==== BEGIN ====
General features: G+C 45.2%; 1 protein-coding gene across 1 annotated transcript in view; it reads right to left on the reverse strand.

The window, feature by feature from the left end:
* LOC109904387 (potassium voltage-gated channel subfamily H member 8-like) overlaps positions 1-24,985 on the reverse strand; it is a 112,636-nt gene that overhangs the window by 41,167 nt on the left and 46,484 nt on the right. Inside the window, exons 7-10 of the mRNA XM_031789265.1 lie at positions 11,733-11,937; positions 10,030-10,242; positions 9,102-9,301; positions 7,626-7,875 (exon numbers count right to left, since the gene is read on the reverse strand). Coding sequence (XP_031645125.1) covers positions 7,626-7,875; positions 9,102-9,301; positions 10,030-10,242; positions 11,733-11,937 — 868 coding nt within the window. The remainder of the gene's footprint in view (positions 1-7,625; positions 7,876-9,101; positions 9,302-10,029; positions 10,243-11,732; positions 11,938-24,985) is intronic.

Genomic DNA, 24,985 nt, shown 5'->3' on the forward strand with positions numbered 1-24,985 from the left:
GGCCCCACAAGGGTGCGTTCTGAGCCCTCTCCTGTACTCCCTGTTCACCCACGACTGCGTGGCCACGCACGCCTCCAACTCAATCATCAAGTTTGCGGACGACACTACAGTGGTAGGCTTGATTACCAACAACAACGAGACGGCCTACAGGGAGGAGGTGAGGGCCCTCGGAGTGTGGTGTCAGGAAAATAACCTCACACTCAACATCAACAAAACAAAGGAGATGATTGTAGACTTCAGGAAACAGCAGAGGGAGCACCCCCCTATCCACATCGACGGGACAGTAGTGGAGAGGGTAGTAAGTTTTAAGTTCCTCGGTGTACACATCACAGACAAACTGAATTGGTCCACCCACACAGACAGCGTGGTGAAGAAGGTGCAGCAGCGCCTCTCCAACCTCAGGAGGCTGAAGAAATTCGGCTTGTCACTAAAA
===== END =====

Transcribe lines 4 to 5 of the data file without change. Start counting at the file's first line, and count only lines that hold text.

Genomic DNA, 24,985 nt, shown 5'->3' on the forward strand with positions numbered 1-24,985 from the left:
GGCCCCACAAGGGTGCGTTCTGAGCCCTCTCCTGTACTCCCTGTTCACCCACGACTGCGTGGCCACGCACGCCTCCAACTCAATCATCAAGTTTGCGGACGACACTACAGTGGTAGGCTTGATTACCAACAACAACGAGACGGCCTACAGGGAGGAGGTGAGGGCCCTCGGAGTGTGGTGTCAGGAAAATAACCTCACACTCAACATCAACAAAACAAAGGAGATGATTGTAGACTTCAGGAAACAGCAGAGGGAGCACCCCCCTATCCACATCGACGGGACAGTAGTGGAGAGGGTAGTAAGTTTTAAGTTCCTCGGTGTACACATCACAGACAAACTGAATTGGTCCACCCACACAGACAGCGTGGTGAAGAAGGTGCAGCAGCGCCTCTCCAACCTCAGGAGGCTGAAGAAATTCGGCTTGTCACTAAAA